In the latest sign that Russian dictator Vladimir Putin is re-living the Cold War of his youth, the increasingly erratic leader said Russia will be deploying 40 nuclear missiles in 2015 that will be able to overcome even the most technically advanced anti-missile defense systems.
Putin's comments, appropriately delivered at an arms fair, come after the U.S. proposed increasing its military presence in Eastern Europe NATO states.
That move comes after Russia invaded Ukraine and continues to occupy the territory.
The 40 nuclear missiles are not additional missiles, but would replace older models with new designs capable of penetrating anti-missiles defense systems.
Russian military officials have warned that Moscow will respond if the U.S. carries out its plan to move heavy military equipment into Eastern Europe. Russia views the Baltic states, where the U.S. may store such weapons, as part of the 'Soviet Union', despite the fact such a state hasn't existed in over 30 years.
"The feeling is that our colleagues from NATO countries are pushing us into an arms race," said Russian Deputy Defence Minister Anatoly Antonov at the arms fair, just outside Moscow. He refused to answer any questions about Russia's invasion of Ukraine, which is the most destabilizing event in the region since the fall of the Berlin Wall.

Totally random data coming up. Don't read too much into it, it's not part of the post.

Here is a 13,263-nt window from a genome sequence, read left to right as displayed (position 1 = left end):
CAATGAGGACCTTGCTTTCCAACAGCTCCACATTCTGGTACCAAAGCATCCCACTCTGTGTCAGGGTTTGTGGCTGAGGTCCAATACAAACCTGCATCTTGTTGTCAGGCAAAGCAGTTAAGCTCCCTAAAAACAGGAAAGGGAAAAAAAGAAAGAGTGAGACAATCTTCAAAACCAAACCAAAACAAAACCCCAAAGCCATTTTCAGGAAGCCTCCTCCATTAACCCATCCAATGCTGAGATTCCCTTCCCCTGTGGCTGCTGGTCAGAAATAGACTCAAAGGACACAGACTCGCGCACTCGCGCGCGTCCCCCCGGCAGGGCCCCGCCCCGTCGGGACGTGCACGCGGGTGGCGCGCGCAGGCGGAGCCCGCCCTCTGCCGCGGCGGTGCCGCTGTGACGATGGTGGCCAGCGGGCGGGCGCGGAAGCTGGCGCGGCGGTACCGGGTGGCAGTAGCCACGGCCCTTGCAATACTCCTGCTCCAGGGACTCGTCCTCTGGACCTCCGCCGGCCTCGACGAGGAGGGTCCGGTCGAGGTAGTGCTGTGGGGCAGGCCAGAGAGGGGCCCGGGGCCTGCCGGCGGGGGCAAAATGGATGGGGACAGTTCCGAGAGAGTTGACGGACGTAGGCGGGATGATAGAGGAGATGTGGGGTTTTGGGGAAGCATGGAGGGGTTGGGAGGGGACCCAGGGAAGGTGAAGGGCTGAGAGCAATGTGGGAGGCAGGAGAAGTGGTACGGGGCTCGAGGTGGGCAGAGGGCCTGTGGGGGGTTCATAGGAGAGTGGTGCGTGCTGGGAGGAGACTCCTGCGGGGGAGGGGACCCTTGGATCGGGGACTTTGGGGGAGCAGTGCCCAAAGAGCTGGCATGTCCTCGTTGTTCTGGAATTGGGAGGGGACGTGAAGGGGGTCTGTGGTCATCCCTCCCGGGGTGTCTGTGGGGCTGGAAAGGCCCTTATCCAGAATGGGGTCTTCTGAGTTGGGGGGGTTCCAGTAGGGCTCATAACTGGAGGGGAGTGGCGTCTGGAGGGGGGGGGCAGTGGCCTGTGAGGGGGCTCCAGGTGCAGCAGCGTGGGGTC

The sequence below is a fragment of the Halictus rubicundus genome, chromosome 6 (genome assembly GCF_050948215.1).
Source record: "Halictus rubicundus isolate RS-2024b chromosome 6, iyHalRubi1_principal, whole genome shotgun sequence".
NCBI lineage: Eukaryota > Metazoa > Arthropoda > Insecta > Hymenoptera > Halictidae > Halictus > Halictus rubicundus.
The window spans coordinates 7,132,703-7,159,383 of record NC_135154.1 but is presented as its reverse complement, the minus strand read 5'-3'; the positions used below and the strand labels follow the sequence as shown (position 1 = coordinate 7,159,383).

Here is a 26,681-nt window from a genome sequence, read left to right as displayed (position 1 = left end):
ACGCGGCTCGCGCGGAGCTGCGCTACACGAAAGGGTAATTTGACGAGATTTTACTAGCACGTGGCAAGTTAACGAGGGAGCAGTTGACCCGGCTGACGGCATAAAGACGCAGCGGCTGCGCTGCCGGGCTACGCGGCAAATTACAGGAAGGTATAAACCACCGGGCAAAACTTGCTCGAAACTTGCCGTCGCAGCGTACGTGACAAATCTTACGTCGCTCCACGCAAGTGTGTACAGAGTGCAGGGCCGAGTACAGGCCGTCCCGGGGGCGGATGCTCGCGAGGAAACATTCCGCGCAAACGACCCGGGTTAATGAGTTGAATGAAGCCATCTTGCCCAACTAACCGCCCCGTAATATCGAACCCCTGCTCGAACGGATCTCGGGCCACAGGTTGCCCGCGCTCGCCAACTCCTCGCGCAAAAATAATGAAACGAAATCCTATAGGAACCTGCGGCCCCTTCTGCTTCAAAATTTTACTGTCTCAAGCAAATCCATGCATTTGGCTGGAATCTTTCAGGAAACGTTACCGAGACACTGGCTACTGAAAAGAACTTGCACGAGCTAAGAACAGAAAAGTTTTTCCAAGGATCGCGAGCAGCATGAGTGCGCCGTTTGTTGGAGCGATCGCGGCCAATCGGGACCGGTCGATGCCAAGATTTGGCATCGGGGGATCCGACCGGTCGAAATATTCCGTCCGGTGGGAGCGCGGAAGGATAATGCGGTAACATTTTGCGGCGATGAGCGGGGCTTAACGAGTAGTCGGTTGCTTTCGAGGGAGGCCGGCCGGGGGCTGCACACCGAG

Russian President Vladimir Putin has placed a renewed emphasis upon his country's nuclear arsenal due to the country's weakness in conventional military systems. As we reported last week, Russia lost three aircraft due to maintenance issues in the span of just five days.
Moscow is trying to modernize its strategic nuclear weapons systems, with new ballistic missiles being deployed, upgraded bombers, and new submarines being launched.
The country's older, obsolete weapons have been withdrawn from service in recent years, leading to the overall size of the Russian arsenal decreasing.
Virtually all countries in the region have been put on edge by Putin's increased rhetoric around nuclear weapons. Threats to deploy short-range nuclear weapons in Russian-occupied Ukraine have been accompanied by warnings of nuclear targeting against NATO members who might host ballistic missile defenses.
While most of the world realizes just how idiotic the use of nuclear weapons would be, Russia and its dictator seem stuck in the Cold War, attempting to re-live what they perceive as the glory days of the Soviet Union.